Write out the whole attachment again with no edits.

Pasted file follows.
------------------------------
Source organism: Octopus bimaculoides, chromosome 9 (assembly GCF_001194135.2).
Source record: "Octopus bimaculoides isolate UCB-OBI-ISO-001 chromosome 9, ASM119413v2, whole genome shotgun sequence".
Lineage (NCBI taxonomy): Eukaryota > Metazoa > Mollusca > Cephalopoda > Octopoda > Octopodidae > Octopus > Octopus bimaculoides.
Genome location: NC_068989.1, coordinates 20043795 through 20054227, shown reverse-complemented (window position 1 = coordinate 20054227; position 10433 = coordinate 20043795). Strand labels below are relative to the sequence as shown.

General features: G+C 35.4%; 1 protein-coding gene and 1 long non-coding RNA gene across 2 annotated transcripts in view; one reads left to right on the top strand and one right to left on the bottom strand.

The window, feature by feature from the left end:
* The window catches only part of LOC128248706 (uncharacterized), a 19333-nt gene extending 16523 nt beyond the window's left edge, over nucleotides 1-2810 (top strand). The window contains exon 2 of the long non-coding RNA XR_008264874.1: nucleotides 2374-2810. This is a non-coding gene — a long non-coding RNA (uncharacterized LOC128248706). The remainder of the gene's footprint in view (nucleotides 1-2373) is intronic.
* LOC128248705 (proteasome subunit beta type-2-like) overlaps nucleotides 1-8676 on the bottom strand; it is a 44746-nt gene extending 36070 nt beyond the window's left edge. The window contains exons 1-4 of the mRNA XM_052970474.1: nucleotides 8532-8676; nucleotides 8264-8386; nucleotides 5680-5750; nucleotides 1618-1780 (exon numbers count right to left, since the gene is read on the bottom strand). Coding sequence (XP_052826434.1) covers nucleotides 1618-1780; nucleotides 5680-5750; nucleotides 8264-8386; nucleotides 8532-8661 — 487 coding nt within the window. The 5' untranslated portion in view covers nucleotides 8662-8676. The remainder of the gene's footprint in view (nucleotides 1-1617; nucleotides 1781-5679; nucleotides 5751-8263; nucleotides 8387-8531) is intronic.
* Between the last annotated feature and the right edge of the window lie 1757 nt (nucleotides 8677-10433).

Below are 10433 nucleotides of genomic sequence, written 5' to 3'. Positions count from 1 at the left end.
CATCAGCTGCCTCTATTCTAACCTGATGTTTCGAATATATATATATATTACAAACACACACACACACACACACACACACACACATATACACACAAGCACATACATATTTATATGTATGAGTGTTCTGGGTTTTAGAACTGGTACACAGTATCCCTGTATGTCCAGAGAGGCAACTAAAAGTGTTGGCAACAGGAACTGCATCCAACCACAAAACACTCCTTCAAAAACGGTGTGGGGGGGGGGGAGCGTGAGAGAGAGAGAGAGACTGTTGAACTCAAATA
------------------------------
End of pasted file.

Source organism: Octopus bimaculoides, chromosome 9 (assembly GCF_001194135.2).
Source record: "Octopus bimaculoides isolate UCB-OBI-ISO-001 chromosome 9, ASM119413v2, whole genome shotgun sequence".
Lineage (NCBI taxonomy): Eukaryota > Metazoa > Mollusca > Cephalopoda > Octopoda > Octopodidae > Octopus > Octopus bimaculoides.
Genome location: NC_068989.1, coordinates 20043795 through 20054227, shown reverse-complemented (window position 1 = coordinate 20054227; position 10433 = coordinate 20043795). Strand labels below are relative to the sequence as shown.

General features: G+C 35.4%; 1 protein-coding gene and 1 long non-coding RNA gene across 2 annotated transcripts in view; one reads left to right on the top strand and one right to left on the bottom strand.

The window, feature by feature from the left end:
* The window catches only part of LOC128248706 (uncharacterized), a 19333-nt gene extending 16523 nt beyond the window's left edge, over nucleotides 1-2810 (top strand). The window contains exon 2 of the long non-coding RNA XR_008264874.1: nucleotides 2374-2810. This is a non-coding gene — a long non-coding RNA (uncharacterized LOC128248706). The remainder of the gene's footprint in view (nucleotides 1-2373) is intronic.
* LOC128248705 (proteasome subunit beta type-2-like) overlaps nucleotides 1-8676 on the bottom strand; it is a 44746-nt gene extending 36070 nt beyond the window's left edge. The window contains exons 1-4 of the mRNA XM_052970474.1: nucleotides 8532-8676; nucleotides 8264-8386; nucleotides 5680-5750; nucleotides 1618-1780 (exon numbers count right to left, since the gene is read on the bottom strand). Coding sequence (XP_052826434.1) covers nucleotides 1618-1780; nucleotides 5680-5750; nucleotides 8264-8386; nucleotides 8532-8661 — 487 coding nt within the window. The 5' untranslated portion in view covers nucleotides 8662-8676. The remainder of the gene's footprint in view (nucleotides 1-1617; nucleotides 1781-5679; nucleotides 5751-8263; nucleotides 8387-8531) is intronic.
* Between the last annotated feature and the right edge of the window lie 1757 nt (nucleotides 8677-10433).

Below are 10433 nucleotides of genomic sequence, written 5' to 3'. Positions count from 1 at the left end.
CATCAGCTGCCTCTATTCTAACCTGATGTTTCGAATATATATATATATTACAAACACACACACACACACACACACACACACACATATACACACAAGCACATACATATTTATATGTATGAGTGTTCTGGGTTTTAGAACTGGTACACAGTATCCCTGTATGTCCAGAGAGGCAACTAAAAGTGTTGGCAACAGGAACTGCATCCAACCACAAAACACTCCTTCAAAAACGGTGTGGGGGGGGGGGAGCGTGAGAGAGAGAGAGAGACTGTTGAACTCAAATA